Acadiana business leaders met Friday morning to look ahead at the 2019 legislative session and discuss Louisiana's business climate.
Several big issues will be decided in the upcoming session, issues that could have a big impact on local business people, according to Stephen Waguespack, president and CEO of the Louisiana Association of Business and Industry.
Waguespack spoke to about 50 people gathered at the Cecil Picard Center in Lafayette for the annual legislative breakfast conducted by One Acadiana.
Economic issues will top the agenda during the next legislative session, Waguespack said, and Acadiana will be the focal point.
The 2019 legislative session begins April 8.
"People are worried about jobs and security," he said.
Because Acadiana has been the spearhead of the state's economic downturn, he said, there will be a bounty of people trying to convince voters here that they have the best plan to bring jobs here.
"With 5 percent unemployment, Louisiana is the third worst in the country," Waguespack said.
Even more concerning, is the 58.7 percent workforce participation rate. "It's the seventh-worst in the country," he said. "And recent years mark the lowest participation rate since the 1970s. We've lost people who are leaving the state for jobs."
Left behind is a higher percentage of people who are not working for some reason, which includes retirees and children.
Some of the economic problems the state has brought upon itself, Waguespack said, and that has hampered its economic recovery the past couple years.
The industrial tax exemption program, which Gov. John Bel Edwards modified by executive orders, tops the list. The tax exemptions, once decided at the state level, are now being decided at the local level.
"Now what we have is chaos," Waguespack said.
Local entities are denying more tax exemptions, he said, because they don't have a full understanding of the cost and benefit of such exemptions.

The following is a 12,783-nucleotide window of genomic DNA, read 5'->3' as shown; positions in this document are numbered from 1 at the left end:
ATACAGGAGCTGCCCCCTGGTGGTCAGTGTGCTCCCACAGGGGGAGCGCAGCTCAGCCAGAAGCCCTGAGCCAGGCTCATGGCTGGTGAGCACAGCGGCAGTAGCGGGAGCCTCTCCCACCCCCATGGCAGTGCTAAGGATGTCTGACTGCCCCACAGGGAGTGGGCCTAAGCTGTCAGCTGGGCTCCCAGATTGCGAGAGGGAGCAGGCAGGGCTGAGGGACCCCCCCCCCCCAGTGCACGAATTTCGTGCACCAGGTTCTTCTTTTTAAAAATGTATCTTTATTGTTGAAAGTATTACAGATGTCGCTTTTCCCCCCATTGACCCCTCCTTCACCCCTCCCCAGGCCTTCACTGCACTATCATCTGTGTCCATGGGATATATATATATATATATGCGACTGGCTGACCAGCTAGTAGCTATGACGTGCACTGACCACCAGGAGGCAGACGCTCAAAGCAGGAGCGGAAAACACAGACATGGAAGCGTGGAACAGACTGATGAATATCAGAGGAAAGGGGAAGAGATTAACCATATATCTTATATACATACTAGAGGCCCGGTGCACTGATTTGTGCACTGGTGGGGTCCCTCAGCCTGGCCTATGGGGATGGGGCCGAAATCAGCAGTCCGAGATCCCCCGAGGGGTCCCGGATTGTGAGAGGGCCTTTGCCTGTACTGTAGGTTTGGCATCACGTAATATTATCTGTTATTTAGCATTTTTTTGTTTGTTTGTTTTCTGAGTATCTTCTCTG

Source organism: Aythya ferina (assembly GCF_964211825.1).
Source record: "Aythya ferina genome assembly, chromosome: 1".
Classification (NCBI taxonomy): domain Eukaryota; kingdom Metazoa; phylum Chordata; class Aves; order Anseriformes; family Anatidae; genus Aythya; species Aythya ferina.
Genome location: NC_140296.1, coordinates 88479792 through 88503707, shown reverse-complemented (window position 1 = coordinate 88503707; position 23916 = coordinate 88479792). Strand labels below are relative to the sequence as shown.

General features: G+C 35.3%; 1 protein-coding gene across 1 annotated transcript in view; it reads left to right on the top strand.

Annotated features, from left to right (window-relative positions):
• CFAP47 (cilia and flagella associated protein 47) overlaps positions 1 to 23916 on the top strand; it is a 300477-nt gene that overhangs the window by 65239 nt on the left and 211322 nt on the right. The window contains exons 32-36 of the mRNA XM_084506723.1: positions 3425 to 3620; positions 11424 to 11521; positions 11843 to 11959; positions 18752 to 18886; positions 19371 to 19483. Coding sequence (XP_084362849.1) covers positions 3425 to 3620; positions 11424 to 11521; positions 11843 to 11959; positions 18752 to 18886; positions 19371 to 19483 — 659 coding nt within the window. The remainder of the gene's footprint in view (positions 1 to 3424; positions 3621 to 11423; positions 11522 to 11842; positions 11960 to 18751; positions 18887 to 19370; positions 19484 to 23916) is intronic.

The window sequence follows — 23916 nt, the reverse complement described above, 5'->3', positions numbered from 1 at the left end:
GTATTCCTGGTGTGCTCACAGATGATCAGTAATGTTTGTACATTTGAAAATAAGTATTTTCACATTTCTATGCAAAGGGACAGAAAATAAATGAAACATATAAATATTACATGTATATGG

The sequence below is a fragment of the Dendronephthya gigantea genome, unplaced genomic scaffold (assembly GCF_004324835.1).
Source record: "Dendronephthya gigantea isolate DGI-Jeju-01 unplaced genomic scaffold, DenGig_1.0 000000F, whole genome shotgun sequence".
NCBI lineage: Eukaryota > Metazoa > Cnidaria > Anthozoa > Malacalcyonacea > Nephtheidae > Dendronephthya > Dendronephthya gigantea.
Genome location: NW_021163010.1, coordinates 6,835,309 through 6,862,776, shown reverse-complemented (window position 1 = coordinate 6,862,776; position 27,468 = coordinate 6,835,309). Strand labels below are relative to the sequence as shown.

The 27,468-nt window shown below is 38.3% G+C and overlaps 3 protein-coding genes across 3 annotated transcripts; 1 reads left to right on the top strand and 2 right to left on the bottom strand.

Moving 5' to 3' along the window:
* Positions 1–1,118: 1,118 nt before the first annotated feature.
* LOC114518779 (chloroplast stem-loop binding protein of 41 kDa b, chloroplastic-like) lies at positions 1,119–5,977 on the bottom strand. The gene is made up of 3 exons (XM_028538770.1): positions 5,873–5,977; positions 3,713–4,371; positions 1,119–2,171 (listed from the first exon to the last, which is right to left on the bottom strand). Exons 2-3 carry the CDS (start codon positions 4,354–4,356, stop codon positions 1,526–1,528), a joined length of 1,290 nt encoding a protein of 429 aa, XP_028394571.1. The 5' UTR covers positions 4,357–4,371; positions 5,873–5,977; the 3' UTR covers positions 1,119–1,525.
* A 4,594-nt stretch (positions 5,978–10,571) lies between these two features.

"The program helps Louisiana overcome perennial challenges," Waguespack said. "ITEP kept us in the game when we were competing with other states."
The biggest issue with ITEP is not that it was put into local hands, said Troy Wayman, CEO of One Acadiana. "The biggest issue is that there were no instructions."
Waguespack also made a case for lawsuit reform.
"We have created a very profitable car-wreck industry, a jackpot justice culture," he said. "Why do you think we have the highest car insurance rates, almost double the national average? When you factor in businesses that don't invest in the state because of the liability, lawsuits cost every Louisiana household about $4,000 per year."
To accomplish reforms that LABI says will benefit Louisiana's businesses, the organization is encouraging business people to run for elected positions. So many business people think they are not qualified to run for office, Waguespack said.
He said LABI is conducting boot camps across the state to encourage people to run for office. With a goal of training 200 people this year, he said the organization has already trained more than 130.